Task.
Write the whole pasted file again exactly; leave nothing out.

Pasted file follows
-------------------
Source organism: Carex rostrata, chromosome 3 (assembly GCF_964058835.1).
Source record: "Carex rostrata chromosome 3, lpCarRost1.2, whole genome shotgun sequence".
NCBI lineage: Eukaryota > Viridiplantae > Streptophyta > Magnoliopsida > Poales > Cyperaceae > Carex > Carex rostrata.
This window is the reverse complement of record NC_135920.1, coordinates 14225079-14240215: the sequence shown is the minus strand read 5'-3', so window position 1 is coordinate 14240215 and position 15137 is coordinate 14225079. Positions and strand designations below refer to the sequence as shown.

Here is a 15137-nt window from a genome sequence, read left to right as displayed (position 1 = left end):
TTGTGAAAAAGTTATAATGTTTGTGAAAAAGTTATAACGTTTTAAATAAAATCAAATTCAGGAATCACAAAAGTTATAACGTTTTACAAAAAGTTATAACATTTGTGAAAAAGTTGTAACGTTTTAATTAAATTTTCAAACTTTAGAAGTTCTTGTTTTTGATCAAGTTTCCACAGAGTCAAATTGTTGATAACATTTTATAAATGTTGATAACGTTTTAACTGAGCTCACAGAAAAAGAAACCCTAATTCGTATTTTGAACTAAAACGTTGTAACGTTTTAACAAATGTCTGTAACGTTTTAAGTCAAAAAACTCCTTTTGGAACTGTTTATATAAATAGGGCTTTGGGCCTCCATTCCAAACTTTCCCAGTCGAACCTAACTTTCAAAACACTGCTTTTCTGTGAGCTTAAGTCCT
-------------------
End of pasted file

Source organism: Carex rostrata, chromosome 3 (assembly GCF_964058835.1).
Source record: "Carex rostrata chromosome 3, lpCarRost1.2, whole genome shotgun sequence".
NCBI lineage: Eukaryota > Viridiplantae > Streptophyta > Magnoliopsida > Poales > Cyperaceae > Carex > Carex rostrata.
This window is the reverse complement of record NC_135920.1, coordinates 14225079-14240215: the sequence shown is the minus strand read 5'-3', so window position 1 is coordinate 14240215 and position 15137 is coordinate 14225079. Positions and strand designations below refer to the sequence as shown.

Here is a 15137-nt window from a genome sequence, read left to right as displayed (position 1 = left end):
TTGTGAAAAAGTTATAATGTTTGTGAAAAAGTTATAACGTTTTAAATAAAATCAAATTCAGGAATCACAAAAGTTATAACGTTTTACAAAAAGTTATAACATTTGTGAAAAAGTTGTAACGTTTTAATTAAATTTTCAAACTTTAGAAGTTCTTGTTTTTGATCAAGTTTCCACAGAGTCAAATTGTTGATAACATTTTATAAATGTTGATAACGTTTTAACTGAGCTCACAGAAAAAGAAACCCTAATTCGTATTTTGAACTAAAACGTTGTAACGTTTTAACAAATGTCTGTAACGTTTTAAGTCAAAAAACTCCTTTTGGAACTGTTTATATAAATAGGGCTTTGGGCCTCCATTCCAAACTTTCCCAGTCGAACCTAACTTTCAAAACACTGCTTTTCTGTGAGCTTAAGTCCT